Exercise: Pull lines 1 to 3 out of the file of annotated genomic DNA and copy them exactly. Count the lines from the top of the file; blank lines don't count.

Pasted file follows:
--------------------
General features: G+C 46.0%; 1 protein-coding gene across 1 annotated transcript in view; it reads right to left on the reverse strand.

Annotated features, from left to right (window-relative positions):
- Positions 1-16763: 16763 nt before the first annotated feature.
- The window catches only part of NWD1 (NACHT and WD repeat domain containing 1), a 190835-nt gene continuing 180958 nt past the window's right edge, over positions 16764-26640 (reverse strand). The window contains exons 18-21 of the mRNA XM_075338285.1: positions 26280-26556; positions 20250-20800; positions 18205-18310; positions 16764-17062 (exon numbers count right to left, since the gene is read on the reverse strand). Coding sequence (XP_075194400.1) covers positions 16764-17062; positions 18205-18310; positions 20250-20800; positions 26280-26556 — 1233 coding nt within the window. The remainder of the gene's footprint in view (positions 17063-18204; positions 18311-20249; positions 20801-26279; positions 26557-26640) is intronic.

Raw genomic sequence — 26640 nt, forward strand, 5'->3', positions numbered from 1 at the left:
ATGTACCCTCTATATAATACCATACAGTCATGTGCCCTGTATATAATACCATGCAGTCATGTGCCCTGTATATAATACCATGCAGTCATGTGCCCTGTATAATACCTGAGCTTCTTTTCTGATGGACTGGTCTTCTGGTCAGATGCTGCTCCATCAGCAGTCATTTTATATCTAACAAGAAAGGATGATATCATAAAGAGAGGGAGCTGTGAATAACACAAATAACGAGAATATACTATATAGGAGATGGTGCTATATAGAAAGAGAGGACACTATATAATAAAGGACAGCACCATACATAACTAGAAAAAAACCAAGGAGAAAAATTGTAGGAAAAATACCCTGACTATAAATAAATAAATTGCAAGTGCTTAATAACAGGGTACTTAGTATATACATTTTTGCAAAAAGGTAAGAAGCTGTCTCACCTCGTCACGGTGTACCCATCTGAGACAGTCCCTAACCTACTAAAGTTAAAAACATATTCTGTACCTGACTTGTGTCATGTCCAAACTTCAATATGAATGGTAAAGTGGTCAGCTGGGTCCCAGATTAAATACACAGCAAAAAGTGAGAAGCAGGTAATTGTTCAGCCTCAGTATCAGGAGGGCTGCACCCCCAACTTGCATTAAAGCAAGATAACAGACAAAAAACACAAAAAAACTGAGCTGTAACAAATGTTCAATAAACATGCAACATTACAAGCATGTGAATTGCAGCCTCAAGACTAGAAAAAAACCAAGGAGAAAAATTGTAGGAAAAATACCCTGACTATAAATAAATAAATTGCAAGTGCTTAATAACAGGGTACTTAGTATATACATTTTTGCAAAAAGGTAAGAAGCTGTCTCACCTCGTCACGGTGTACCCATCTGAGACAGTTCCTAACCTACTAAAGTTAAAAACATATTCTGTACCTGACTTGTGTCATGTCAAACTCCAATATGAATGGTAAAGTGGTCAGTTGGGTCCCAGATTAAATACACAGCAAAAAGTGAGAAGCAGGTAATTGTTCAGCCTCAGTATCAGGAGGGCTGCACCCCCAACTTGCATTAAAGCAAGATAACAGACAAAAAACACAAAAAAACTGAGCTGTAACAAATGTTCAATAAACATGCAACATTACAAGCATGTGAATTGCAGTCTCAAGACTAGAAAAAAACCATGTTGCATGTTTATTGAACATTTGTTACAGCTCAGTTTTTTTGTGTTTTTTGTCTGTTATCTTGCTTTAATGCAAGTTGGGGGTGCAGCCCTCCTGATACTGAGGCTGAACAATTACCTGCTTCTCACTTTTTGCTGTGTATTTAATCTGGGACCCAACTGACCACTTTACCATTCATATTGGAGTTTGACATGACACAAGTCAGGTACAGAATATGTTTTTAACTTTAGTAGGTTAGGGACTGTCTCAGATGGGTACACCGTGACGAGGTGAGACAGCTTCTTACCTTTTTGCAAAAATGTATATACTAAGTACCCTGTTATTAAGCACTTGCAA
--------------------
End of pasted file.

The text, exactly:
General features: G+C 46.0%; 1 protein-coding gene across 1 annotated transcript in view; it reads right to left on the reverse strand.

Annotated features, from left to right (window-relative positions):
- Positions 1-16763: 16763 nt before the first annotated feature.